Lawsuit Filed In New Hampshire To Block 'Diverse Concepts' Law

The law regulates how teachers can discuss racism and discrimination with their students

A second lawsuit was filed against New Hampshire over its law barring the instruction of race, sexual orientation, gender identity and similar concepts in public and state-funded schools.

The National Educational Association of New Hampshire and the American Civil Liberties Union of New Hampshire filed a lawsuit on Dec. 20 in the United States District Court of New Hampshire seeking to have the “diverse concepts” policy overturned.

New Hampshire passed HB 2 in June and it was signed into law by Governor Chris Sununu. Included in the state’s budget, the bill bans teachers from “teaching that individuals are inherently racist due to their skin color,” per Breitbart.

During a press briefing this week, the legal director of the ACLU of New Hampshire Gilles Bissonnette called the policy “an attack on educators who are simply doing their job.”

“This unconstitutionally vague law disallows students from receiving the inclusive, complete education they deserve, and from having important conversations on race, gender, disability, sexual orientation, and gender identity in the classroom,” she said.

Bissonnette said the law “erases the legacy of discrimination and lived experiences of Black and Brown people, women and girls, LGBTQ+ people, and people with disabilities.”

In a statement, the ACLU said the lawsuit was challenging the censorship of discussion on the classroom.

The New Hampshire lawsuit argues that HB2’s vague language unconstitutionally chills educators’ voices under the 14th Amendment, and prevents students from having an open and complete dialogue about the perspectives of historically marginalized communities, as well as on topics concerning race, gender, sexual orientation, gender identity, and disability,” the organization said.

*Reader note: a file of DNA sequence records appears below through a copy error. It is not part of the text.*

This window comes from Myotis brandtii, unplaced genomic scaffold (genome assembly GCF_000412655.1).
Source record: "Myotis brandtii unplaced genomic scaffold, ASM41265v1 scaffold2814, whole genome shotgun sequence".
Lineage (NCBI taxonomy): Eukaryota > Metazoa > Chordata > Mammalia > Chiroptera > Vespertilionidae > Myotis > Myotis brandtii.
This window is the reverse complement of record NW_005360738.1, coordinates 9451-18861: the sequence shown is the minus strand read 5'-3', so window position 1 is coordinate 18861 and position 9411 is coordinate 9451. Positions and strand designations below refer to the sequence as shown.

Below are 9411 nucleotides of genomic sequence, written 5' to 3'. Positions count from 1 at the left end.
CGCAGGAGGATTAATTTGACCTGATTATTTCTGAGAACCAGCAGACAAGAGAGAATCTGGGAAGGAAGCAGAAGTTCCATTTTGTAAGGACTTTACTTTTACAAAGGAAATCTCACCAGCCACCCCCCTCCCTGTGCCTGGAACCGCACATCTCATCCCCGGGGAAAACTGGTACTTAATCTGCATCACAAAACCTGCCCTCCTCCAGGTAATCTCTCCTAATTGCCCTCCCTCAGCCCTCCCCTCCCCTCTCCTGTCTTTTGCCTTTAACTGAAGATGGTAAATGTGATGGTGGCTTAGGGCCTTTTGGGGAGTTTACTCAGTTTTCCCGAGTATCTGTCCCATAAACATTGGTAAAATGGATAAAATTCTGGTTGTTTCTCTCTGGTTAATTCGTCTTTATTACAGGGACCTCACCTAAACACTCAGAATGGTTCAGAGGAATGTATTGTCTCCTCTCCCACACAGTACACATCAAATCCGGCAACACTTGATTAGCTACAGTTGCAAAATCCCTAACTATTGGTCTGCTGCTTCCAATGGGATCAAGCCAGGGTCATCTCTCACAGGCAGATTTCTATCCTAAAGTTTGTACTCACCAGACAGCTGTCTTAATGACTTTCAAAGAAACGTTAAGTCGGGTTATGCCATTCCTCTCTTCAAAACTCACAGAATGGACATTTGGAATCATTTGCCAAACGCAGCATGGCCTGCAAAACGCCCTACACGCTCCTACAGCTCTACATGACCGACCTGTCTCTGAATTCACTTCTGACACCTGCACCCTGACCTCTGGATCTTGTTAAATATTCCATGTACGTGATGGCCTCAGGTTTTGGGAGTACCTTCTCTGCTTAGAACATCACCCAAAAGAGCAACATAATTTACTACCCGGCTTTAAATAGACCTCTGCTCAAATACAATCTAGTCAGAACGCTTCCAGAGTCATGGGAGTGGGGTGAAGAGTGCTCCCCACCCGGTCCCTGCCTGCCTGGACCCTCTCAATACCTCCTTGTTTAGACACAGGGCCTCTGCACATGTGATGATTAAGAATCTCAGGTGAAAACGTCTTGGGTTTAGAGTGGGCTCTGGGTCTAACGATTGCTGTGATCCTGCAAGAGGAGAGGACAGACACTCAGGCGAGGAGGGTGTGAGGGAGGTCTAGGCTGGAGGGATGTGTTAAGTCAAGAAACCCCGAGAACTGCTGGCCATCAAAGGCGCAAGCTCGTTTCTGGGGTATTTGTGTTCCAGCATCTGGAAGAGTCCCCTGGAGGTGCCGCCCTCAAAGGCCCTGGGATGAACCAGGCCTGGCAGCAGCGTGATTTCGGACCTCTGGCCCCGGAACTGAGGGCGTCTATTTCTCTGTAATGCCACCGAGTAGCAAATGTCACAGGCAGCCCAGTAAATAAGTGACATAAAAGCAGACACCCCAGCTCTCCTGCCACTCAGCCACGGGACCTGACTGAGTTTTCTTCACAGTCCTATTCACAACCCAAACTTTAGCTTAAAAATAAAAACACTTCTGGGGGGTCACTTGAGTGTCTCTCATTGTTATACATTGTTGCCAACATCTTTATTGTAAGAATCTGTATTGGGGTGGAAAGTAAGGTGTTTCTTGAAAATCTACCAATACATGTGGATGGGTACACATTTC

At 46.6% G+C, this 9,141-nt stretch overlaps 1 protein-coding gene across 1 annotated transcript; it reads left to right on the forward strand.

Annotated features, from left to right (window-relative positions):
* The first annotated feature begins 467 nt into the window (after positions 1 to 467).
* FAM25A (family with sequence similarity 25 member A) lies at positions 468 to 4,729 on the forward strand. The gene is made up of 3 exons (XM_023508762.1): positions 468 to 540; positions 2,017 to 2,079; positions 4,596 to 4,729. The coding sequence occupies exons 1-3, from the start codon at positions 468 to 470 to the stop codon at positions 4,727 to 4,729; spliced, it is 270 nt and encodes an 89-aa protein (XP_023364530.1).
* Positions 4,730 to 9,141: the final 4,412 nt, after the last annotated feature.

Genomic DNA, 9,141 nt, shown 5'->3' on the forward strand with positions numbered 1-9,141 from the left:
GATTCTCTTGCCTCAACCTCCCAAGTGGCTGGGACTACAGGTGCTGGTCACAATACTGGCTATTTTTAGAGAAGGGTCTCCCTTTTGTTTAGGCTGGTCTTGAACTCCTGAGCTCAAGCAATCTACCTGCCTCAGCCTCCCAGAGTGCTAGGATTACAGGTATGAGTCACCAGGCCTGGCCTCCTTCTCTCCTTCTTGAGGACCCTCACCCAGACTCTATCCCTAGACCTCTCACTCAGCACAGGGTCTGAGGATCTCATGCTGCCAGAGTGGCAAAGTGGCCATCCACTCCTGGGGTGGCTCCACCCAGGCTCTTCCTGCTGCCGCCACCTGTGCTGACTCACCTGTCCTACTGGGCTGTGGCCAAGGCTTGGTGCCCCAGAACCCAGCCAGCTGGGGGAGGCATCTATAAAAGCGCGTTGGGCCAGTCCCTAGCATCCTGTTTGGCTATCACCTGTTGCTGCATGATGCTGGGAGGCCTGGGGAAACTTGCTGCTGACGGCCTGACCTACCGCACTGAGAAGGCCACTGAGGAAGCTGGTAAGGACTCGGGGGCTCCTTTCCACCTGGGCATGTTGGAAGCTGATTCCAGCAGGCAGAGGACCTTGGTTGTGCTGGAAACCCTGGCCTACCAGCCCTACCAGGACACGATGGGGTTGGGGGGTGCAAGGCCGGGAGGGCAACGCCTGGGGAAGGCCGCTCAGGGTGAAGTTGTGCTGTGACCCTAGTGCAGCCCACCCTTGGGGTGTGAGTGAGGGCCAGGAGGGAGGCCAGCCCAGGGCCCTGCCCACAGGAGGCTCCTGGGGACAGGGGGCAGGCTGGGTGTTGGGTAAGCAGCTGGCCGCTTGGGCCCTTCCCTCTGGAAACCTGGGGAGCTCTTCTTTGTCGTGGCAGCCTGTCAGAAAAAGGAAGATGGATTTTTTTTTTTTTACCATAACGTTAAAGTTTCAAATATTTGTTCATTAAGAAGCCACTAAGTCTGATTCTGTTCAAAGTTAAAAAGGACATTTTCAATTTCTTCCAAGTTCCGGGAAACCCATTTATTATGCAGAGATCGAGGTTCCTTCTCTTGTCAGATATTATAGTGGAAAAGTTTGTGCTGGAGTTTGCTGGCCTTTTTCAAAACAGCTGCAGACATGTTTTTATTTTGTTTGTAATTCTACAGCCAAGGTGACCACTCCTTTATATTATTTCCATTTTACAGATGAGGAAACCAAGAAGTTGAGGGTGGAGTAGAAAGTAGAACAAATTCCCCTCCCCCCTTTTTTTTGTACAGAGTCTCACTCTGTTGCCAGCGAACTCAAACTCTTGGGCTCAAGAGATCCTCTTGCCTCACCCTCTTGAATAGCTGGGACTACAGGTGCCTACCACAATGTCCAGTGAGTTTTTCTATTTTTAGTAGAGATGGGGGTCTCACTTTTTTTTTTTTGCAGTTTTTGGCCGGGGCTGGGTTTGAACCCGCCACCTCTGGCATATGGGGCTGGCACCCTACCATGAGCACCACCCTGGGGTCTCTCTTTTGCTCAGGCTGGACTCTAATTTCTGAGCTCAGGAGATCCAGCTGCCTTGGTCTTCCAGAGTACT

The ACLU also said HB2 “is so unclear and vague that it fails to provide necessary guidance to educators about what they can and cannot include in their courses” and “invites arbitrary and discriminatory enforcement — up to and including the loss of teaching licenses.”

The ACLU is also opposed to two other policies that will be considered in the upcoming legislative session. This includes HB 1255, which restricts the instruction of “any doctrine or theory promoting a negative account or representation of the founding and history of the United States,” and HB 1313, which would prohibit the instructions of Critical Race Theory tenants at public higher educational institutions.

The NEA-NH, which joined the ACLU in the legal action, represents over 17,000 educators, including a majority of the state’s public school employees. 

The American Federation of Teachers of New Hampshire (AFT-NH) filed a lawsuit against the state challenging HB 2 on Dec. 14. The organization contends that the policy violates teachers’ right to free speech as protected by the First Amendment.

By attempting to restrict the way discrimination, diversity, bias, justice and struggle is viewed or taught, the measure puts educators at the center of a nightmare scenario: They would be required to comply with a law that appears to be at odds with the state’s constitution and its law mandating a robust and well-rounded public school education — an education that includes the teaching of accurate, honest history and current events,” the AFT-NH said in a statement. “At last count, New Hampshire has become one of eight Republican-controlled states that have passed laws aimed at censoring discussions around race and gender in classrooms, prompted by a conservative-led and -manufactured ‘crisis’ over critical race theory. Dozens more are considering similar legislation.”

Governor Sununu has spoken out in support of the law. He told Fox News the bill would not prevent accurate instruction of American history but instead protected students from discrimination. 

“Nothing in this language prevents schools from teaching any aspect of American history, such as teaching about racism, sexism, or slavery,” the governor said. “It simply ensures that children will not be discriminated against on the basis of race, gender, sexual identity, or religion.”

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